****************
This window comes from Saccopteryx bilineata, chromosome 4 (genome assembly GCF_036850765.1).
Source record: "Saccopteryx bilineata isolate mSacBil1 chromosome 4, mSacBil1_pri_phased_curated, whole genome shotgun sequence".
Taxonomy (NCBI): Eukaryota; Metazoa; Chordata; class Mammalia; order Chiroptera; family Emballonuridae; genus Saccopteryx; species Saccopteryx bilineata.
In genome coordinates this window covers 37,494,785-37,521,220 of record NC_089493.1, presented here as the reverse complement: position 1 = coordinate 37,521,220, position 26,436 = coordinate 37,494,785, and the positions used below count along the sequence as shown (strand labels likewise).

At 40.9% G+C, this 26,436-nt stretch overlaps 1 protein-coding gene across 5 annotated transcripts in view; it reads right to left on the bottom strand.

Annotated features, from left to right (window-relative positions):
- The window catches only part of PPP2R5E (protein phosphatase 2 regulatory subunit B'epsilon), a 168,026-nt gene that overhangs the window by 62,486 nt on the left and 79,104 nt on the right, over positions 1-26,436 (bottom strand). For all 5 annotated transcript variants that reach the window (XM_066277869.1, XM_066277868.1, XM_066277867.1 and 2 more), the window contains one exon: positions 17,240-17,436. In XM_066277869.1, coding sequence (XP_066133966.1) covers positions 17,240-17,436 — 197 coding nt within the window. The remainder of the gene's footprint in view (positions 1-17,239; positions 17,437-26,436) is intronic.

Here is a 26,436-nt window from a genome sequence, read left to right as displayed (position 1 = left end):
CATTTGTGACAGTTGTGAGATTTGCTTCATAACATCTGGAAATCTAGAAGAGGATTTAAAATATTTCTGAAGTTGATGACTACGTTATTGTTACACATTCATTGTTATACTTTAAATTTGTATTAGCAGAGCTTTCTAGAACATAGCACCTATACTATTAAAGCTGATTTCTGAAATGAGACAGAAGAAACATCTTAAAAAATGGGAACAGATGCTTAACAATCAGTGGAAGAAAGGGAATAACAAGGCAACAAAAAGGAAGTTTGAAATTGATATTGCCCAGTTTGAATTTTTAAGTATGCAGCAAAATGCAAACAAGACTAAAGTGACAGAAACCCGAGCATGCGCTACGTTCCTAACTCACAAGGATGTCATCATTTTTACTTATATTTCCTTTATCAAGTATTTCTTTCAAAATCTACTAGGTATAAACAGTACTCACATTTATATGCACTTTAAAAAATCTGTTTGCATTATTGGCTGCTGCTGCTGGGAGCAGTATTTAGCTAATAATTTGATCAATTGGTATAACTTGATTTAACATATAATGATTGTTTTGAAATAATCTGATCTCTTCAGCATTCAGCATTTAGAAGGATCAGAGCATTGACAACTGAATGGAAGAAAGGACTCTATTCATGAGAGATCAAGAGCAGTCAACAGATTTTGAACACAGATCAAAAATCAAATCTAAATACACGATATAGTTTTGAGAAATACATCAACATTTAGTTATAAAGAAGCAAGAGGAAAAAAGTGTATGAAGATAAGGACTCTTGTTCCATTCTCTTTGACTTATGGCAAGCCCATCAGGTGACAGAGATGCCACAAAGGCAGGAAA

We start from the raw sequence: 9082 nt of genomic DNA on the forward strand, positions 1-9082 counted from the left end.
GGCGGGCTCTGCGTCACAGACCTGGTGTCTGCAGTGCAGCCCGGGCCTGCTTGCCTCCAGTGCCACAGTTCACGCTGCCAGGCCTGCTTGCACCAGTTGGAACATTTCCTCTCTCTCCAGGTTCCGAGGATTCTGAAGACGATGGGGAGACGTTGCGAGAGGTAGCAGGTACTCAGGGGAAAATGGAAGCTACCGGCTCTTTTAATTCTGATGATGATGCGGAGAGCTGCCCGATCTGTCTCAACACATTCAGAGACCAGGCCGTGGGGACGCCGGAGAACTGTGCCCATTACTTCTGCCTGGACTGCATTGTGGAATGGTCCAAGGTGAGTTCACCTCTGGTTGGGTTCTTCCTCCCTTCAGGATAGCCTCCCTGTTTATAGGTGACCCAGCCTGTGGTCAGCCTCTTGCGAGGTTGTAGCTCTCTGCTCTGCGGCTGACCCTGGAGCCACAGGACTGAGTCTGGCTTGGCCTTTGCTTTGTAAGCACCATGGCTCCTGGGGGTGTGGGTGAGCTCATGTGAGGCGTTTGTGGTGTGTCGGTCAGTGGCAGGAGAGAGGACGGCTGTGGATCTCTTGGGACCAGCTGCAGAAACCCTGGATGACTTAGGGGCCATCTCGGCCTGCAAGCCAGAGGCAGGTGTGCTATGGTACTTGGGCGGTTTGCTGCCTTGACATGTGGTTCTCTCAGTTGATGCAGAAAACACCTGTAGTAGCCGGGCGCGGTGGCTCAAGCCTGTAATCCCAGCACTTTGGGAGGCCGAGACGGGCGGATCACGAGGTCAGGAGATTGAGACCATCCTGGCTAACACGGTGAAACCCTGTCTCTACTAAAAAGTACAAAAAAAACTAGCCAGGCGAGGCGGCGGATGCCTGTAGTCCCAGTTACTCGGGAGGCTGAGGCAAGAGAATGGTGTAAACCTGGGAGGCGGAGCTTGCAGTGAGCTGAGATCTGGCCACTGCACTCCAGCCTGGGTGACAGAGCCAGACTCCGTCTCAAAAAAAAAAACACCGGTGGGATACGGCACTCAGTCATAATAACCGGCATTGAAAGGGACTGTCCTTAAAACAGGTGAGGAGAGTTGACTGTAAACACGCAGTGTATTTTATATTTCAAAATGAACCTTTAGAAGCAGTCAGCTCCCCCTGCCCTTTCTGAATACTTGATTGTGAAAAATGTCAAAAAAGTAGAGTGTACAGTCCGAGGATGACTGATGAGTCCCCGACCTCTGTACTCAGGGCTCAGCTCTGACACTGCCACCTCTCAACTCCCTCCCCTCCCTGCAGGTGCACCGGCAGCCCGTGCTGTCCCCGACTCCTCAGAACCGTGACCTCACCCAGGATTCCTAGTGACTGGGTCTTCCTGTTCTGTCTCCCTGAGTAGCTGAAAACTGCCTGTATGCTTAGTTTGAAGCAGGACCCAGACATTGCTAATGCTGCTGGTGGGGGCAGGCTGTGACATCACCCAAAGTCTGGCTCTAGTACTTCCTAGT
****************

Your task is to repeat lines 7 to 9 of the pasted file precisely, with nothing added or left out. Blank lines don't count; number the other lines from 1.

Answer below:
- The window catches only part of PPP2R5E (protein phosphatase 2 regulatory subunit B'epsilon), a 168,026-nt gene that overhangs the window by 62,486 nt on the left and 79,104 nt on the right, over positions 1-26,436 (bottom strand). For all 5 annotated transcript variants that reach the window (XM_066277869.1, XM_066277868.1, XM_066277867.1 and 2 more), the window contains one exon: positions 17,240-17,436. In XM_066277869.1, coding sequence (XP_066133966.1) covers positions 17,240-17,436 — 197 coding nt within the window. The remainder of the gene's footprint in view (positions 1-17,239; positions 17,437-26,436) is intronic.

Here is a 26,436-nt window from a genome sequence, read left to right as displayed (position 1 = left end):
CATTTGTGACAGTTGTGAGATTTGCTTCATAACATCTGGAAATCTAGAAGAGGATTTAAAATATTTCTGAAGTTGATGACTACGTTATTGTTACACATTCATTGTTATACTTTAAATTTGTATTAGCAGAGCTTTCTAGAACATAGCACCTATACTATTAAAGCTGATTTCTGAAATGAGACAGAAGAAACATCTTAAAAAATGGGAACAGATGCTTAACAATCAGTGGAAGAAAGGGAATAACAAGGCAACAAAAAGGAAGTTTGAAATTGATATTGCCCAGTTTGAATTTTTAAGTATGCAGCAAAATGCAAACAAGACTAAAGTGACAGAAACCCGAGCATGCGCTACGTTCCTAACTCACAAGGATGTCATCATTTTTACTTATATTTCCTTTATCAAGTATTTCTTTCAAAATCTACTAGGTATAAACAGTACTCACATTTATATGCACTTTAAAAAATCTGTTTGCATTATTGGCTGCTGCTGCTGGGAGCAGTATTTAGCTAATAATTTGATCAATTGGTATAACTTGATTTAACATATAATGATTGTTTTGAAATAATCTGATCTCTTCAGCATTCAGCATTTAGAAGGATCAGAGCATTGACAACTGAATGGAAGAAAGGACTCTATTCATGAGAGATCAAGAGCAGTCAACAGATTTTGAACACAGATCAAAAATCAAATCTAAATACACGATATAGTTTTGAGAAATACATCAACATTTAGTTATAAAGAAGCAAGAGGAAAAAAGTGTATGAAGATAAGGACTCTTGTTCCATTCTCTTTGACTTATGGCAAGCCCATCAGGTGACAGAGATGCCACAAAGGCAGGAAA